The violence of the summer of 1835 forged a new notion in American life, at least in the northern states: that defending the republic required opposing the slave masters of the south. At the beginning of the year, there had been 200 anti-slavery societies across the northern tier of the country. By the end, 527. By 1837, there were 1,000.

    Key personally prosecuted a controversial case against a slave, Arthur Bowen, which he won, and then went after the Bowen’s supporters. He wanted to reestablish law and order in the nation’s capital and protect the white man’s right to own property in people. The constitution, in Key’s view, required no less.

    In the spring of 1836, Key also brought charges against Reuben Crandall, a New York doctor who had brought abolitionist pamphlets to Washington. To Key’s dismay, the courtroom debate in U.S. v. Reuben Crandall crystallized how new ideas of rights introduced by the free people of color and their white allies had galvanized popular thinking in the mid-1830s. The anti-slavery movement had forced three radical ideas into the realm of American politics: no property in people, multiracial citizenship and the freedom to advocate for both.

    The audacity of those ideas was effective. In the 1820s, the organized anti-slavery movement in the United States was still very much on the margins. The idea of immediate emancipation caught on in 1830. In the next five years, the abolitionists managed to establish Washington City as a battlefield for their cause by calling for the abolition of slavery in the nation’s capital. From 1838 to 1839, the 25th U.S. Congress received almost 1,500 petitions signed by more than 100,000 people. Eighty percent supported the abolition of slavery in the capital. The tide would not be stemmed.

    Francis Scott Key lost his bid to discredit the antislavery movement in the court of public opinion. The jury acquitted Crandall of all charges. The defeat and family tragedies in 1835 sapped Key’s ambition. He resigned from the district attorney’s job in 1840, but remained a keen advocate of African colonization and sharp opponent of the antislavery movement. He died in January 1843.

    Key’s life attests to the complicated and contradictory stances of American white-supremacy of the time. The country would go on — and still goes on — to experience how very difficult it is to have a “land of the free and home of the brave.”

    After the war, most of the African-American freedom fighters lived free in Canada and Trinidad. About 2000 settled in Nova Scotia and about 400 settled in New Brunswick. Black Refugees in Nova Scotia were first housed in the former prisoner of war camp on Melville Island, which became an immigration facility after the War of 1812. From Melville Island, they moved to settlements around Halifax and in the Annapolis Valley. Other black refugees were settled in Trinidad, most having served in the Corps of Colonial Marines, but including around 200 from Louisiana and East and West Florida. The community in Trinidad became known as Merikins and their company villages still exist.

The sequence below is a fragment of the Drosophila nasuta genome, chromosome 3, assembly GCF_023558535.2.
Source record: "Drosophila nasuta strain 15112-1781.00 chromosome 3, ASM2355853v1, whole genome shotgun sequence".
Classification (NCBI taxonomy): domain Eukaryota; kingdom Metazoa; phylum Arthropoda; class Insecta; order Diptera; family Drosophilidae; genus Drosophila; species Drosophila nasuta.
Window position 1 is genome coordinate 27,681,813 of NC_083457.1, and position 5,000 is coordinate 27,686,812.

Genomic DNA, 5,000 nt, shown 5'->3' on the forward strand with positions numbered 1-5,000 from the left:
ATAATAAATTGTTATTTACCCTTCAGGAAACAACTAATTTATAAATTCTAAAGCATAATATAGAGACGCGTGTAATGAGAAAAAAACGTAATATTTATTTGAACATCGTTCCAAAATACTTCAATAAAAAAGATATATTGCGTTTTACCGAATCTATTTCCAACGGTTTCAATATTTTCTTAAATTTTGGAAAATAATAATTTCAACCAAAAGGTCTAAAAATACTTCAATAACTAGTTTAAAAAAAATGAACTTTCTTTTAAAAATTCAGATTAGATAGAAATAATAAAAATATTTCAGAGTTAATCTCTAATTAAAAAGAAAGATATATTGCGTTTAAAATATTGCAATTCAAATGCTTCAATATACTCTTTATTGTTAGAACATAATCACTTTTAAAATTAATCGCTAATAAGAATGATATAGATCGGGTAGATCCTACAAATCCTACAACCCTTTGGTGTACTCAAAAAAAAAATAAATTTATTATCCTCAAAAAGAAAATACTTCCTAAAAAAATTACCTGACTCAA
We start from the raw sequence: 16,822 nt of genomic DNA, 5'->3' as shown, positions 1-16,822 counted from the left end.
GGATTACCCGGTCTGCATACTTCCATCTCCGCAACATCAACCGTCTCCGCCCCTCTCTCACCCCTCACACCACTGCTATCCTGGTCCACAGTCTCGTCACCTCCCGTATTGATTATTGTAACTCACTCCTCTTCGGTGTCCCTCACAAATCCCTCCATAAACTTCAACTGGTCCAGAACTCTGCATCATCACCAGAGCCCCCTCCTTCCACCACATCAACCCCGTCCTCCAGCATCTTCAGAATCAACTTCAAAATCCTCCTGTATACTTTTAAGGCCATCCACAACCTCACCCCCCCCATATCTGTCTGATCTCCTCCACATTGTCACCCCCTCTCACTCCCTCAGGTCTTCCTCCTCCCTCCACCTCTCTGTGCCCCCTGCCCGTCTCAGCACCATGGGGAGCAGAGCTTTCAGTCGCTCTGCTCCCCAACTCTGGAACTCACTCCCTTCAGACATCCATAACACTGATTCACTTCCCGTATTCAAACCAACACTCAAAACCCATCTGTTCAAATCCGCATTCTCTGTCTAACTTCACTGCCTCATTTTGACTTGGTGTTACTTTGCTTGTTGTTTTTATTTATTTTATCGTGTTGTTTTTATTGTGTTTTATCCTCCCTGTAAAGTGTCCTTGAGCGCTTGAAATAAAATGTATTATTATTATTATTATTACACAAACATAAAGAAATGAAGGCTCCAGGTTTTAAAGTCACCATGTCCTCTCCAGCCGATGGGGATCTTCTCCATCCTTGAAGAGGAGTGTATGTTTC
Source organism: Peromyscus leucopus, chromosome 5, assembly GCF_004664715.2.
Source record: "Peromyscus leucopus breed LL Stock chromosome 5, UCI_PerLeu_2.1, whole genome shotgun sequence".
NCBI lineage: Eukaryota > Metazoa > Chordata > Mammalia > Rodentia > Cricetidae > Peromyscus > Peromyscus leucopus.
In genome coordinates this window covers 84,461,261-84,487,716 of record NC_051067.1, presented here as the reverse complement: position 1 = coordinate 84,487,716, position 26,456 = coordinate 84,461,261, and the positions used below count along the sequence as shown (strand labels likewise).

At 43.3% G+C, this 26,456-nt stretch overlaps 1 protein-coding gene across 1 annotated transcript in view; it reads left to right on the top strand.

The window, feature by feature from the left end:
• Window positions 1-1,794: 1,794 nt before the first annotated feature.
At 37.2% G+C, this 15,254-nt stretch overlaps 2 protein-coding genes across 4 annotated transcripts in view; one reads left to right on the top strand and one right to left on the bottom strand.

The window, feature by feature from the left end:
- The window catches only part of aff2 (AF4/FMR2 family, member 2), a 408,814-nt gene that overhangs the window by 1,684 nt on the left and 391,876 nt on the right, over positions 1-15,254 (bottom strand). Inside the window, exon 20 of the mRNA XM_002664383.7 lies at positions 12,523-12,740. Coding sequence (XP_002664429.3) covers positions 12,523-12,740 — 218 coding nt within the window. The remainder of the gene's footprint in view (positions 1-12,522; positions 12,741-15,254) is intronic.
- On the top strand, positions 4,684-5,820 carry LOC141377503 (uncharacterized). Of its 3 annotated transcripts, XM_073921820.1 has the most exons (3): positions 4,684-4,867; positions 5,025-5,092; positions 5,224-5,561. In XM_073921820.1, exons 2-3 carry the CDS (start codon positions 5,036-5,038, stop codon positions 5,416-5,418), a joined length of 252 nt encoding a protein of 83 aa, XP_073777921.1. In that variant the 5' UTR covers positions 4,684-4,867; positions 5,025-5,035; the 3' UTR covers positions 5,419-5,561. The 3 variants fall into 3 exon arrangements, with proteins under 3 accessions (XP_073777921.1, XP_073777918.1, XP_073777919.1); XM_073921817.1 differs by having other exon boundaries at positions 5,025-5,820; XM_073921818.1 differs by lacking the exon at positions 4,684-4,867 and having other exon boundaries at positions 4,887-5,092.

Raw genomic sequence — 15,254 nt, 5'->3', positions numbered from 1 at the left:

The Black Refugees make up the largest single source of ancestors for Black Nova Scotians and formed the core of African Nova Scotian communities and churches that still exist today. Large numbers of Black Refugees settled in North and East Preston, Nova Scotia, communities still occupied today by their descendents.

    Many other Black refugees settled in smaller communities such as Hammonds Plains, Beechville, Windsor and communities throughout the Nova Scotia’s Annapolis Valley. Some Black Refugee families moved closer to Halifax for employment opportunities in the 1840s, forming the Halifax community of Africville.

    The migration included the religious leader and abolitionist Richard Preston and the parents of William Hall, one of Canada’s first winners of a Victoria Cross.

    In total, about 4000 Africans escaped the United States’ barbaric slavery society into protection of the British by way of the Royal Navy. This was the largest emancipation of African Americans prior to the end of the American Civil War.


    Of the song’s original four stanzas, only the first is sung today, but its disturbing history remains.

    Is this really the song and composer and war the United States really wants to commemorate in its national anthem?

    Do its military leaders and public officials really want to punish people for opposing racism and slavery by not standing up for a gory, morbid, white-supremacist ballad?

    • Since the National Anthem and its author and the war that inspired it were all intertwined with the white-supremacist governments of the United States, and the brutal enslavement of other human beings for profit, another question is, “What forces lead to the civil war to change this?” As was noted, the wave of Abolitionism crested in the Northern states in the year 1835, and crashed onto the nation’s capitol. Francis Scott Key was unable to stop it. But how did that wave get started in the first place? Well some of that history is connected to Hawaii and to the events of the early 1800s.